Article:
Ed Curran: How media pressure has led to the sun setting on PM's career
So the Sun has gone and done it. The paper wot won it for Margaret Thatcher and Tony Blair has bid goodbye to the chances of Gordon Brown.
Oh the power of the written and spoken word. Who needs politicians and governments when you have editors, journalists and newspapers, never mind TV, radio and the internet.
The power of the media over the political life of this country has never been greater than today. When did you last watch or listen to an actual debate at Westminster? Have you ever felt the urge to view the vacant spaces of the Stormont Assembly and to savour the wit, the repartee, the cut and thrust of our MLAs and Executive ministers in their debating chamber?
Even the politicians themselves use other forums to reveal their thoughts and plans.
No one was more adept at by-passing parliament in favour of a leak or statement to the media than Tony Blair. He recognised the power of the media and the weakness of parliament in taking his message to the people and it is now common practice for ministers to brief political correspondents rather than speaking at the despatch box and addressing parliament first.
That's how the political system works these days, through the media, by the media, with the media, and unfortunately in the case of those who aim to work in 10 Downing Street such as Gordon Brown, only with the approval of Rupert Murdoch's family and the Sun newspaper.
The Sun has called it right for the past 30 years so I suppose Mr Brown might as well retreat to East Fife now. Maybe he spent the weekend composing his application for the chairmanship of the International Monetary Fund or World Bank or whatever grand global role is befitting his financial talents as an ex-prime minister.
The power of today's media to make or break politicians has reached a new level this year. It began in the spring with the Daily Telegraph's revelations into the expenses of Westminster MPs.
It promises to be relentless all the way through the winter until the last ballot box is opened and the next Prime Minister of Great Britain and Northern Ireland is declared -probably on May 7, 2010.
Here at home, the media have intentionally or otherwise become the Official Opposition to the Stormont Executive.
The structure of four parties in an enforced coalition with no collective will or team spirit is a sitting duck of a media target.
Stormont is hounded on a daily basis. Why is the minister not here to answer my questions, Stephen Nolan demands most mornings on his radio show? Hardly a day passes without the Belfast newspapers revealing the intimate detail of how ministers or MLAs spent millions on expenses or consultants' fees, or on some other political extravagance.
When our ministers and MLAs open a newspaper or turn on their TV and radio, they must do so in total fear and trepidation of what is about to befall them next.
At worst, they appear at times to have lost control and ceded authority to the media. The same can be said of Westminster where the standing of ministers and MPs in the public eye reached a new low with the expenses scandal.
Perhaps it is a measure of the derisory, disrespectable mood of the country towards our political leaders that even the BBC's esteemed Andrew Marr can question the Prime Minister about totally unsubstantiated health allegations.
What ever will be asked next? Is there any truth, Lord Mandelson, that you have a verruca on your left foot?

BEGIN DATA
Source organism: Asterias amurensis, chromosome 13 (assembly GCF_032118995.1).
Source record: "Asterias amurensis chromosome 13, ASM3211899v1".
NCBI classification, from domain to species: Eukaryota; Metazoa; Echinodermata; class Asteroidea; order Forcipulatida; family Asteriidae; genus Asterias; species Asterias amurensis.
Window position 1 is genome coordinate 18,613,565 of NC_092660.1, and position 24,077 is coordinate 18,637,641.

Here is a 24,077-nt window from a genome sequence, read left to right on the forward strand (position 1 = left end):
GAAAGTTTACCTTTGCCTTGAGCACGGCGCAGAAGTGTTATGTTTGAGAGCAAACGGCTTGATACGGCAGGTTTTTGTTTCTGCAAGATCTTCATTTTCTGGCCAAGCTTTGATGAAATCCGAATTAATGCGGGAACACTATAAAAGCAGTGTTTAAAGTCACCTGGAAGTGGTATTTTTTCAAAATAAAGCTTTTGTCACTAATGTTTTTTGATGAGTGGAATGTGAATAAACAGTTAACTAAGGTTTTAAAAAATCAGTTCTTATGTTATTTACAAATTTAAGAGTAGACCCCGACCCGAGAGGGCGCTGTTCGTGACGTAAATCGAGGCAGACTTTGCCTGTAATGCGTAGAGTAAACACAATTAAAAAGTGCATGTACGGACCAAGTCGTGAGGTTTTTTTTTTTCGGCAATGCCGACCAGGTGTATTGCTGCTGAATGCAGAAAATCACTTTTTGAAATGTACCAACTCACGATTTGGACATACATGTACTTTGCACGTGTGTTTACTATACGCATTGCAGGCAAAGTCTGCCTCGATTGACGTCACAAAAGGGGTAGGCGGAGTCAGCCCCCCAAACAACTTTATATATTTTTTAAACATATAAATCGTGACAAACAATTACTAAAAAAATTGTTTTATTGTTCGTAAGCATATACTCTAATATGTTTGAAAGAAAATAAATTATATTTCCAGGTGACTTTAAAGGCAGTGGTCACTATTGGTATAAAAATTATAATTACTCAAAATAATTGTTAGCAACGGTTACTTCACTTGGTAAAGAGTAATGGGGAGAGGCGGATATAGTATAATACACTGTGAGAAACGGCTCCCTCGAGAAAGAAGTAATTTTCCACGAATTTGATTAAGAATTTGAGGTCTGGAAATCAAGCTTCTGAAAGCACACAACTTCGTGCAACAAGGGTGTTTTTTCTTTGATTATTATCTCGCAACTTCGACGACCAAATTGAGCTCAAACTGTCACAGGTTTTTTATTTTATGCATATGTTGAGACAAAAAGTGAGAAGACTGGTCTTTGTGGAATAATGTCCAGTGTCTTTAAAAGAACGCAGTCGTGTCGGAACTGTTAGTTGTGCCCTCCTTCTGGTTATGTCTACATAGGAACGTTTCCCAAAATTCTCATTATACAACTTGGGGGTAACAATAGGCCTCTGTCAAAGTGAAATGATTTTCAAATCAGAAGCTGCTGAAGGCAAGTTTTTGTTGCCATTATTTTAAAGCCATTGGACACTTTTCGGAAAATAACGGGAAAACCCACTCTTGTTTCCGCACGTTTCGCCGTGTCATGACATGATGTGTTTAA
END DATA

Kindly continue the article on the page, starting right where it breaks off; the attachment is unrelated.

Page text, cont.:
Any respect was once accorded to political leaders in the media exists no longer. Anything goes these days. No question is too below the belt to ask. No politician can escape the dreaded call to the microphone in the knowledge that an unadoring public are on the line baying for his or her blood.
Transparency and openness have become the two most overworked words of the current political climate. Any minister, MP , MLA, or public servant who thinks he or she can conceal the facts, or engage in obfuscation, needs to think again.
The chances of getting away with such behaviour are slimmer than ever because we live in an eternally probing world of 24-hour news. So in this media-frenzy climate, we head towards a general election. The Sun is on the side of David Cameron. The other sun, the real sun is setting in Gordon Brown's garden and the election is a foregone conclusion, or so it seems at this stage.
The future direction of the United Kingdom and its mother of parliaments seems at the behest of an Australian newspaper tycoon and his tabloid leader writer. Can there be any greater demonstration of the power of the media over politics today?
I am as critical as the next journalist about how the politicians at Stormont and Westminster have behaved and are handling their responsibilities.
But when it comes to entering the polling station, taking up the ballot paper and placing our 'X's next May, will the Sun newspaper really be the final arbiter?
I suspect television rather than the Sun or any newspaper will determine who wins in 2010.
The first head-to-head TV debates between the party leaders promise to take the power of the media to another electoral peak.
Other countries, chiefly the United States, indulge already in such TV debates and the influence they have on voting patterns is well-chronicled over the years from the black and white TV times when a young John F Kennedy eclipsed an aging Richard Nixon.
David Cameron versus Gordon Brown on TV? My money would still be on Cameron in a live debate but who knows what will happen on the night? Or indeed in the months ahead?
Right now, Brown looks down and almost out but Cameron has yet to convince us that he has as much substance as style. We can only wait and see.
In the meantime I would take the view that the Sun is not wot's won it yet for Cameron.